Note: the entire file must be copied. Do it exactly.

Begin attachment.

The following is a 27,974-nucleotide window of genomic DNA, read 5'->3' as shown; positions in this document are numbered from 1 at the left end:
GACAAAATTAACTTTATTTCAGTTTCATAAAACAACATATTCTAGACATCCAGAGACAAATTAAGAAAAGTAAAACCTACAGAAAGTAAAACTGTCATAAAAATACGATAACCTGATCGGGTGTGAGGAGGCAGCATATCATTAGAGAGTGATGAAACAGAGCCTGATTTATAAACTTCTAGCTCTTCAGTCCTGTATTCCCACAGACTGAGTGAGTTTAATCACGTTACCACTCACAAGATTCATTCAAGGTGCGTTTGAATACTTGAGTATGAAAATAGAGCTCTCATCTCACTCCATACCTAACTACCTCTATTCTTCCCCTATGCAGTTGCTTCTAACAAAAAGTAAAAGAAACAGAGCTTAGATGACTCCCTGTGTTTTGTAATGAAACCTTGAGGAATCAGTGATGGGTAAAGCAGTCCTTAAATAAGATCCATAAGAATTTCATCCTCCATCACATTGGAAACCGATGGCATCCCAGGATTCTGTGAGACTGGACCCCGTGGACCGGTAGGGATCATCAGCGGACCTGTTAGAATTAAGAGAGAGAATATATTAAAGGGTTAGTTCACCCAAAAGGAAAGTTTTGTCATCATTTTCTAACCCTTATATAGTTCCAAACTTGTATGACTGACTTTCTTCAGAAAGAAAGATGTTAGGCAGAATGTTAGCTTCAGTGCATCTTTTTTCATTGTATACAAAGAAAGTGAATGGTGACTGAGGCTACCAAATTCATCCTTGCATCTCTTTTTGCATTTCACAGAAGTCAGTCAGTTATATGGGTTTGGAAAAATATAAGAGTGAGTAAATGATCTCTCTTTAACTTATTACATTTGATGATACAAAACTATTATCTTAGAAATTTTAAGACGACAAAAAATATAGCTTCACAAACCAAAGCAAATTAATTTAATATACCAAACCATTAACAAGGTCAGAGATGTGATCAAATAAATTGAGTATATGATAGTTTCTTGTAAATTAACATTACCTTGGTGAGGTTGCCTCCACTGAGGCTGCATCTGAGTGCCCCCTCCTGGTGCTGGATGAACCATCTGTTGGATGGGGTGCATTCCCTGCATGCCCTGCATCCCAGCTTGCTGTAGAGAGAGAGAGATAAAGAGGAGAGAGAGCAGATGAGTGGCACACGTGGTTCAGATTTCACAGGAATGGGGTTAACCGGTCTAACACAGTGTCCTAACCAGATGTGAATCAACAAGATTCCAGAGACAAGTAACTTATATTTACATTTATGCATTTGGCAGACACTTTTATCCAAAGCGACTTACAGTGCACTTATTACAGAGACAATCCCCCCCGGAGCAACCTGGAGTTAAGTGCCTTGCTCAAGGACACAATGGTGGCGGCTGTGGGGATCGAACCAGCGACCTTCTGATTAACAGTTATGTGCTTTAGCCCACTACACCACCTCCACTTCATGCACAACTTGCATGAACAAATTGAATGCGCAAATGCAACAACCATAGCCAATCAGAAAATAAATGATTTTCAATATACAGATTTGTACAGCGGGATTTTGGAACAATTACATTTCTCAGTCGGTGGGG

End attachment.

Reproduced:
The following is a 27,974-nucleotide window of genomic DNA, read 5'->3' as shown; positions in this document are numbered from 1 at the left end:
GACAAAATTAACTTTATTTCAGTTTCATAAAACAACATATTCTAGACATCCAGAGACAAATTAAGAAAAGTAAAACCTACAGAAAGTAAAACTGTCATAAAAATACGATAACCTGATCGGGTGTGAGGAGGCAGCATATCATTAGAGAGTGATGAAACAGAGCCTGATTTATAAACTTCTAGCTCTTCAGTCCTGTATTCCCACAGACTGAGTGAGTTTAATCACGTTACCACTCACAAGATTCATTCAAGGTGCGTTTGAATACTTGAGTATGAAAATAGAGCTCTCATCTCACTCCATACCTAACTACCTCTATTCTTCCCCTATGCAGTTGCTTCTAACAAAAAGTAAAAGAAACAGAGCTTAGATGACTCCCTGTGTTTTGTAATGAAACCTTGAGGAATCAGTGATGGGTAAAGCAGTCCTTAAATAAGATCCATAAGAATTTCATCCTCCATCACATTGGAAACCGATGGCATCCCAGGATTCTGTGAGACTGGACCCCGTGGACCGGTAGGGATCATCAGCGGACCTGTTAGAATTAAGAGAGAGAATATATTAAAGGGTTAGTTCACCCAAAAGGAAAGTTTTGTCATCATTTTCTAACCCTTATATAGTTCCAAACTTGTATGACTGACTTTCTTCAGAAAGAAAGATGTTAGGCAGAATGTTAGCTTCAGTGCATCTTTTTTCATTGTATACAAAGAAAGTGAATGGTGACTGAGGCTACCAAATTCATCCTTGCATCTCTTTTTGCATTTCACAGAAGTCAGTCAGTTATATGGGTTTGGAAAAATATAAGAGTGAGTAAATGATCTCTCTTTAACTTATTACATTTGATGATACAAAACTATTATCTTAGAAATTTTAAGACGACAAAAAATATAGCTTCACAAACCAAAGCAAATTAATTTAATATACCAAACCATTAACAAGGTCAGAGATGTGATCAAATAAATTGAGTATATGATAGTTTCTTGTAAATTAACATTACCTTGGTGAGGTTGCCTCCACTGAGGCTGCATCTGAGTGCCCCCTCCTGGTGCTGGATGAACCATCTGTTGGATGGGGTGCATTCCCTGCATGCCCTGCATCCCAGCTTGCTGTAGAGAGAGAGAGATAAAGAGGAGAGAGAGCAGATGAGTGGCACACGTGGTTCAGATTTCACAGGAATGGGGTTAACCGGTCTAACACAGTGTCCTAACCAGATGTGAATCAACAAGATTCCAGAGACAAGTAACTTATATTTACATTTATGCATTTGGCAGACACTTTTATCCAAAGCGACTTACAGTGCACTTATTACAGAGACAATCCCCCCCGGAGCAACCTGGAGTTAAGTGCCTTGCTCAAGGACACAATGGTGGCGGCTGTGGGGATCGAACCAGCGACCTTCTGATTAACAGTTATGTGCTTTAGCCCACTACACCACCTCCACTTCATGCACAACTTGCATGAACAAATTGAATGCGCAAATGCAACAACCATAGCCAATCAGAAAATAAATGATTTTCAATATACAGATTTGTACAGCGGGATTTTGGAACAATTACATTTCTCAGTCGGTGGGG